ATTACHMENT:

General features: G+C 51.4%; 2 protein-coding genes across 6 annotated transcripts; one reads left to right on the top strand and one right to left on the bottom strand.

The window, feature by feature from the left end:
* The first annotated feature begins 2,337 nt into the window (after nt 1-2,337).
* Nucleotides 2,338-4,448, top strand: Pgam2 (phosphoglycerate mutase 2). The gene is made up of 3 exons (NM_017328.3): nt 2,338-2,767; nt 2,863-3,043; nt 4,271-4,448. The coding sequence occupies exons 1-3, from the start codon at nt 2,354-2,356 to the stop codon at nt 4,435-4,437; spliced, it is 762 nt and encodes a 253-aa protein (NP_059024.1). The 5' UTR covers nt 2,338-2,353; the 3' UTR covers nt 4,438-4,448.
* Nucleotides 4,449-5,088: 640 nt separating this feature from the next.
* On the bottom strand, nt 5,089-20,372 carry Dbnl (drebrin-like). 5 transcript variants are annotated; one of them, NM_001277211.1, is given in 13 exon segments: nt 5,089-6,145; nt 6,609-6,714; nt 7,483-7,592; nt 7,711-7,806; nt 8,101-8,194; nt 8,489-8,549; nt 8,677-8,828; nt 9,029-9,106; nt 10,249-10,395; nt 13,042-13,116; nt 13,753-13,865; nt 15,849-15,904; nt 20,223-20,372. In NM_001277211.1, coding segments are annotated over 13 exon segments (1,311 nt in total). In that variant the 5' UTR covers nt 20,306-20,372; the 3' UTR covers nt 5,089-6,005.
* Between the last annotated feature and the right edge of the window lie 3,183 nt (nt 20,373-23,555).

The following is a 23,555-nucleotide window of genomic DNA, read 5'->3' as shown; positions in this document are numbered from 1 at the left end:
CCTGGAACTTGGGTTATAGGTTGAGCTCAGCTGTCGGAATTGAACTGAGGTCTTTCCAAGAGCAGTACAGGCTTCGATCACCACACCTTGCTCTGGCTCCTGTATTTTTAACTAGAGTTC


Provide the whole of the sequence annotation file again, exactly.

General features: G+C 51.4%; 2 protein-coding genes across 6 annotated transcripts; one reads left to right on the top strand and one right to left on the bottom strand.

The window, feature by feature from the left end:
* The first annotated feature begins 2,337 nt into the window (after nt 1-2,337).
* Nucleotides 2,338-4,448, top strand: Pgam2 (phosphoglycerate mutase 2). The gene is made up of 3 exons (NM_017328.3): nt 2,338-2,767; nt 2,863-3,043; nt 4,271-4,448. The coding sequence occupies exons 1-3, from the start codon at nt 2,354-2,356 to the stop codon at nt 4,435-4,437; spliced, it is 762 nt and encodes a 253-aa protein (NP_059024.1). The 5' UTR covers nt 2,338-2,353; the 3' UTR covers nt 4,438-4,448.
* Nucleotides 4,449-5,088: 640 nt separating this feature from the next.
* On the bottom strand, nt 5,089-20,372 carry Dbnl (drebrin-like). 5 transcript variants are annotated; one of them, NM_001277211.1, is given in 13 exon segments: nt 5,089-6,145; nt 6,609-6,714; nt 7,483-7,592; nt 7,711-7,806; nt 8,101-8,194; nt 8,489-8,549; nt 8,677-8,828; nt 9,029-9,106; nt 10,249-10,395; nt 13,042-13,116; nt 13,753-13,865; nt 15,849-15,904; nt 20,223-20,372. In NM_001277211.1, coding segments are annotated over 13 exon segments (1,311 nt in total). In that variant the 5' UTR covers nt 20,306-20,372; the 3' UTR covers nt 5,089-6,005.
* Between the last annotated feature and the right edge of the window lie 3,183 nt (nt 20,373-23,555).

The following is a 23,555-nucleotide window of genomic DNA, read 5'->3' as shown; positions in this document are numbered from 1 at the left end:
CCTGGAACTTGGGTTATAGGTTGAGCTCAGCTGTCGGAATTGAACTGAGGTCTTTCCAAGAGCAGTACAGGCTTCGATCACCACACCTTGCTCTGGCTCCTGTATTTTTAACTAGAGTTC